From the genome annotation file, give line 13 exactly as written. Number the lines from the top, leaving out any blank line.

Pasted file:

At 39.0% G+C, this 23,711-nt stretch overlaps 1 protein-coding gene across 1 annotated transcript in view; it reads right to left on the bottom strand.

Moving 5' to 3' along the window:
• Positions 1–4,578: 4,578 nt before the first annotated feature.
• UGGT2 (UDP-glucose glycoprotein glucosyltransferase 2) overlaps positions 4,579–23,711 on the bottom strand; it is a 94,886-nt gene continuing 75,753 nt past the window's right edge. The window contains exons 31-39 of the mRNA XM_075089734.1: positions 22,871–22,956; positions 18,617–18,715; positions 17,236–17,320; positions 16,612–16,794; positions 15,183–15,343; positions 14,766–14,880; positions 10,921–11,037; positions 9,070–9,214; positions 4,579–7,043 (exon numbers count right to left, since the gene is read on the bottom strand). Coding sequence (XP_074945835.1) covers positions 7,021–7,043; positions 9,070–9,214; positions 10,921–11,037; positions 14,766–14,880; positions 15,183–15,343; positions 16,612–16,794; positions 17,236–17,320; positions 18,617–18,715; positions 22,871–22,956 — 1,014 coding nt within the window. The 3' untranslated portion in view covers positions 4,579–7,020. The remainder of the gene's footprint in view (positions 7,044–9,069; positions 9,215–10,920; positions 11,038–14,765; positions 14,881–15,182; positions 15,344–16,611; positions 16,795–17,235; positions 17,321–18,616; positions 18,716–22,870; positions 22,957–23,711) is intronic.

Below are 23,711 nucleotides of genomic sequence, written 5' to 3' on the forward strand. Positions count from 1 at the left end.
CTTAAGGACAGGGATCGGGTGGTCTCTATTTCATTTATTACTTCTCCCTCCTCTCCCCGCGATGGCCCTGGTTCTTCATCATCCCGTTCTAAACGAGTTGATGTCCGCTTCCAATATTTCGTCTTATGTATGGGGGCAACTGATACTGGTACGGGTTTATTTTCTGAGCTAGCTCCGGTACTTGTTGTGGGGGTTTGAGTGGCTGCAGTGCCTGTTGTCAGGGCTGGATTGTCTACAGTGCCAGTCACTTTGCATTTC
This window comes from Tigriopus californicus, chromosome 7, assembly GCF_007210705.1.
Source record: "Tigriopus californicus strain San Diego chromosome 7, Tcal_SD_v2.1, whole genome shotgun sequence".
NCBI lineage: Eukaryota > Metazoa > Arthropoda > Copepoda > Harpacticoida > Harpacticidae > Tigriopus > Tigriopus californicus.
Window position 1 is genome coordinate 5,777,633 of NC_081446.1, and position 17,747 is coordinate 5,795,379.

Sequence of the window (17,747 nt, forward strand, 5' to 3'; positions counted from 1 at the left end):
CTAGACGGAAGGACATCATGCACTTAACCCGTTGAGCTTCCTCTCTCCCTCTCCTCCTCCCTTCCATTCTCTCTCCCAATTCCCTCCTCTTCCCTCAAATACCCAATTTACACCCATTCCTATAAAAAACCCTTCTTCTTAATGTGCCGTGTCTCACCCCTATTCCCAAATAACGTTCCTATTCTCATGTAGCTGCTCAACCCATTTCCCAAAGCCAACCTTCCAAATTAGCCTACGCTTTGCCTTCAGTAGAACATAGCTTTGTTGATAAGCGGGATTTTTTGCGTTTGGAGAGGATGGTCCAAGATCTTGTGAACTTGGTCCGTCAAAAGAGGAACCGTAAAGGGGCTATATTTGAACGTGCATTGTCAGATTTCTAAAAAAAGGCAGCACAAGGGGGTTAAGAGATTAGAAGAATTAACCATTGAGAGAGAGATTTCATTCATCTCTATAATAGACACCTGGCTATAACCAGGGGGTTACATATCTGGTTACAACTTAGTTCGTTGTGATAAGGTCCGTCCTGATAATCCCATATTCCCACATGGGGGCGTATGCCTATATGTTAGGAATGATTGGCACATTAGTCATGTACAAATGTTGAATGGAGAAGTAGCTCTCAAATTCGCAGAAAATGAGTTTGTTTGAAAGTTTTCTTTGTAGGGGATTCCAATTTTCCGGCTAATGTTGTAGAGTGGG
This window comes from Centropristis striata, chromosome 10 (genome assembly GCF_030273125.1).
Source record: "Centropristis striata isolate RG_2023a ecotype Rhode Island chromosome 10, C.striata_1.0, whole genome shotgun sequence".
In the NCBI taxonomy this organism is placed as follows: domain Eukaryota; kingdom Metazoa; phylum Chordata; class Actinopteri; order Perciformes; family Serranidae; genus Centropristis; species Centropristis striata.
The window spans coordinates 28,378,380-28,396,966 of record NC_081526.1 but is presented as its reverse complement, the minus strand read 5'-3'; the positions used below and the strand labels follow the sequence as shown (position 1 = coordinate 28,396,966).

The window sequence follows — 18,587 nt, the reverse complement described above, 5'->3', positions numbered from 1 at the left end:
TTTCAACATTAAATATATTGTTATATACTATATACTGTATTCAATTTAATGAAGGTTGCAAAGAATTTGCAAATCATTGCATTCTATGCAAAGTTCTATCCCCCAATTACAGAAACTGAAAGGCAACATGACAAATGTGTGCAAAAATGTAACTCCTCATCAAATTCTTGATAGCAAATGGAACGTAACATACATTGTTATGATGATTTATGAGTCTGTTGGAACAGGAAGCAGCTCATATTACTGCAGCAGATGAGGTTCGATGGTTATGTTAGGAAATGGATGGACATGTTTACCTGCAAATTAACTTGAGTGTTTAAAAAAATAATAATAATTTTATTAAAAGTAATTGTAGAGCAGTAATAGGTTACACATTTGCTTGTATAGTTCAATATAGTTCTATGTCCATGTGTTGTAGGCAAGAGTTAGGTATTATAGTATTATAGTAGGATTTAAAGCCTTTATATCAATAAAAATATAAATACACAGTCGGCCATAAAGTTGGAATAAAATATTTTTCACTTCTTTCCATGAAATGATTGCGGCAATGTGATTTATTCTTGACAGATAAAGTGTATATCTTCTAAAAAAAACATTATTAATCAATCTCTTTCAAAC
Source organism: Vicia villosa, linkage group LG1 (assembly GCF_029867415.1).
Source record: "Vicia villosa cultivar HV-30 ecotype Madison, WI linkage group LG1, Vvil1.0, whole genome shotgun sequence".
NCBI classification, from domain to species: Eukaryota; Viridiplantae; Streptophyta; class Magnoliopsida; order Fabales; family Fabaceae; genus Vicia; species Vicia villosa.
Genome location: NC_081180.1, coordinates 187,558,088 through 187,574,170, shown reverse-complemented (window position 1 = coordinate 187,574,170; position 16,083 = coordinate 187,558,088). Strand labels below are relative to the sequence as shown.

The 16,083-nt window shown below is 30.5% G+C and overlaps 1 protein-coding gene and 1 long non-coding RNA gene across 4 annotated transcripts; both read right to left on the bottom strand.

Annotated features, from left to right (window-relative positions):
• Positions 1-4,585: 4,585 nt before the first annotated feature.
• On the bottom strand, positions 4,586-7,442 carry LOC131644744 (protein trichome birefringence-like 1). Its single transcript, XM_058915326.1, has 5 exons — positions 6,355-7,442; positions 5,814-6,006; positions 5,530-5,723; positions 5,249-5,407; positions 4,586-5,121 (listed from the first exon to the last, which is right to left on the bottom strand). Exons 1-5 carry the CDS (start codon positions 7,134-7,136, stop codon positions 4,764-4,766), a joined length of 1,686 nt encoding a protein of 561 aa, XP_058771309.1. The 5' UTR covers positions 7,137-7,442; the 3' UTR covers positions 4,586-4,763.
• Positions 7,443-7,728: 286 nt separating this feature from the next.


This window comes from Centropristis striata, chromosome 10 (genome assembly GCF_030273125.1).